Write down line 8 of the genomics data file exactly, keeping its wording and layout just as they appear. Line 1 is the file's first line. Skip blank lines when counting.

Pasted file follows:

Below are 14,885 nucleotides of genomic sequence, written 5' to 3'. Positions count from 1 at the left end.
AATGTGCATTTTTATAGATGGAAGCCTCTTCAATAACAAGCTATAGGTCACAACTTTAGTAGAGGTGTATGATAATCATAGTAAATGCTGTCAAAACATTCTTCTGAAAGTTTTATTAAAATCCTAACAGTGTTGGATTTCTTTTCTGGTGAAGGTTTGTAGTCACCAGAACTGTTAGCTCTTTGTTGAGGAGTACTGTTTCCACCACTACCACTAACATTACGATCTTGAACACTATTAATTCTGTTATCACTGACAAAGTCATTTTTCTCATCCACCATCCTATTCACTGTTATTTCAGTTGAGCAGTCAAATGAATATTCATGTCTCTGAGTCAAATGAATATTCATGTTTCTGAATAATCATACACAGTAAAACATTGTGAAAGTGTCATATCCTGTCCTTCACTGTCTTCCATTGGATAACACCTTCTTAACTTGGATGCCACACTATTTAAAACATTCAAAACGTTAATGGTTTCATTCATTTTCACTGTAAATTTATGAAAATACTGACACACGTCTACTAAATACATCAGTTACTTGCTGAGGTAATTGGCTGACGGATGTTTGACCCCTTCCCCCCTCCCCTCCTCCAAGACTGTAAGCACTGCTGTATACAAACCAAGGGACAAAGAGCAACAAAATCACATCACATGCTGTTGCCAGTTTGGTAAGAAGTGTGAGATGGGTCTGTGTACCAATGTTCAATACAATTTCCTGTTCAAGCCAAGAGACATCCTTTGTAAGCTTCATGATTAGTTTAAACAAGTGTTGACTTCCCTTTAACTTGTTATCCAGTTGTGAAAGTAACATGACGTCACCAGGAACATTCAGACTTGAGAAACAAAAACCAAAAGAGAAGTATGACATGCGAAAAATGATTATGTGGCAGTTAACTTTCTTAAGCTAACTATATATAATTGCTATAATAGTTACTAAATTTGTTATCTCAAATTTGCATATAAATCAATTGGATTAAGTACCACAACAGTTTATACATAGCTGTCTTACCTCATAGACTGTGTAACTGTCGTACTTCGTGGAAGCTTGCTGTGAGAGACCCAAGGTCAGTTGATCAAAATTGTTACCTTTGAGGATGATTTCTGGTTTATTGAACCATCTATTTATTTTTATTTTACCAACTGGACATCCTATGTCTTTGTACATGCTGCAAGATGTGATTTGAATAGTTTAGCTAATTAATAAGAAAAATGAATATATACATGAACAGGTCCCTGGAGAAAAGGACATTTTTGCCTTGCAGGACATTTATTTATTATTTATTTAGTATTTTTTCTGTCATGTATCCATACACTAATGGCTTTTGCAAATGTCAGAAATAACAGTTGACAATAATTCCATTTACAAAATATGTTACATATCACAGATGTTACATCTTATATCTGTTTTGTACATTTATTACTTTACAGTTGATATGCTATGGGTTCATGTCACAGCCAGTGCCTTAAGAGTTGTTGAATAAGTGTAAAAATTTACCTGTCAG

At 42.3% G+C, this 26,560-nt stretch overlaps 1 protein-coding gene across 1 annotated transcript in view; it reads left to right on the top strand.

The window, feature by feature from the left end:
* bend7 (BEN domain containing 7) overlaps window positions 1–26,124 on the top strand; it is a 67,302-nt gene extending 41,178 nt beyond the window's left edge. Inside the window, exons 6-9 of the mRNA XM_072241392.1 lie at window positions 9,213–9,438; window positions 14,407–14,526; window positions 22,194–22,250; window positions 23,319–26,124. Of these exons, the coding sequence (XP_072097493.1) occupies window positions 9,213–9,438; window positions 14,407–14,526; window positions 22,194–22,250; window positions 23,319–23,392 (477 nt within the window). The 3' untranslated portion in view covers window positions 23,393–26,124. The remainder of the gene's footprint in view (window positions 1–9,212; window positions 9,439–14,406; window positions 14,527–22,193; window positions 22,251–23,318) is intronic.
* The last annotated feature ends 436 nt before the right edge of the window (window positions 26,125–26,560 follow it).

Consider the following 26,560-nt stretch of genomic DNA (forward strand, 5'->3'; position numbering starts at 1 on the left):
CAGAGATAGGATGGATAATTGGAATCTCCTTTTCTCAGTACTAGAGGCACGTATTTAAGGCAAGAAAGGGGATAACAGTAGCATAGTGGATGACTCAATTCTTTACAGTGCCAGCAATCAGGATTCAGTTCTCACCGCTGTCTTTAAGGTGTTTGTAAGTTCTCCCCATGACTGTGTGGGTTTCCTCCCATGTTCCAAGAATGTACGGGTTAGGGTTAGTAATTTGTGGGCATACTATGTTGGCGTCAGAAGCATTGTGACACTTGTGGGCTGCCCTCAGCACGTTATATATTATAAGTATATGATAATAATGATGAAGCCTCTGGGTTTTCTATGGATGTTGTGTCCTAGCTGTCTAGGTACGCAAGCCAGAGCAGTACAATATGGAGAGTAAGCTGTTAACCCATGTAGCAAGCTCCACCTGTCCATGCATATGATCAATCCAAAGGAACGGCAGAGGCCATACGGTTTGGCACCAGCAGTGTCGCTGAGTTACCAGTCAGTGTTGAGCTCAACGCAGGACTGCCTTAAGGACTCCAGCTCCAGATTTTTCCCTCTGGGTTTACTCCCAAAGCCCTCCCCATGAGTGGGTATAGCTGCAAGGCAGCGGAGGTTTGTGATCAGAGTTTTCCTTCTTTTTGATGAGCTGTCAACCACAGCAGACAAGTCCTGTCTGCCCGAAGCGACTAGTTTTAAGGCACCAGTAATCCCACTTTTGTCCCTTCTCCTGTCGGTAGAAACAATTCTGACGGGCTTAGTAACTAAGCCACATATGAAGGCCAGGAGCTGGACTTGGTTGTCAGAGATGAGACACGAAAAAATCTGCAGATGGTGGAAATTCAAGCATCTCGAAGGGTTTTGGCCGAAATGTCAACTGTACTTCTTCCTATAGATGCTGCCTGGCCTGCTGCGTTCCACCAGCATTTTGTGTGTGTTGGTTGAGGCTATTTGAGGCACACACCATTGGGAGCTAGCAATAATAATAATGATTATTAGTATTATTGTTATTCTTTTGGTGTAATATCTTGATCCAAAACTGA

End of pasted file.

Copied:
CAGAGATAGGATGGATAATTGGAATCTCCTTTTCTCAGTACTAGAGGCACGTATTTAAGGCAAGAAAGGGGATAACAGTAGCATAGTGGATGACTCAATTCTTTACAGTGCCAGCAATCAGGATTCAGTTCTCACCGCTGTCTTTAAGGTGTTTGTAAGTTCTCCCCATGACTGTGTGGGTTTCCTCCCATGTTCCAAGAATGTACGGGTTAGGGTTAGTAATTTGTGGGCATACTATGTTGGCGTCAGAAGCATTGTGACACTTGTGGGCTGCCCTCAGCACGTTATATATTATAAGTATATGATAATAATGATGAAGCCTCTGGGTTTTCTATGGATGTTGTGTCCTAGCTGTCTAGGTACGCAAGCCAGAGCAGTACAATATGGAGAGTAAGCTGTTAACCCATGTAGCAAGCTCCACCTGTCCATGCATATGATCAATCCAAAGGAACGGCAGAGGCCATACGGTTTGGCACCAGCAGTGTCGCTGAGTTACCAGTCAGTGTTGAGCTCAACGCAGGACTGCCTTAAGGACTCCAGCTCCAGATTTTTCCCTCTGGGTTTACTCCCAAAGCCCTCCCCATGAGTGGGTATAGCTGCAAGGCAGCGGAGGTTTGTGATCAGAGTTTTCCTTCTTTTTGATGAGCTGTCAACCACAGCAGACAAGTCCTGTCTGCCCGAAGCGACTAGTTTTAAGGCACCAGTAATCCCACTTTTGTCCCTTCTCCTGTCGGTAGAAACAATTCTGACGGGCTTAGTAACTAAGCCACATATGAAGGCCAGGAGCTGGACTTGGTTGTCAGAGATGAGACACGAAAAAATCTGCAGATGGTGGAAATTCAAGCATCTCGAAGGGTTTTGGCCGAAATGTCAACTGTACTTCTTCCTATAGATGCTGCCTGGCCTGCTGCGTTCCACCAGCATTTTGTGTGTGTTGGTTGAGGCTATTTGAGGCACACACCATTGGGAGCTAGCAATAATAATAATGATTATTAGTATTATTGTTATTCTTTTGGTGTAATATCTTGATCCAAAACTGA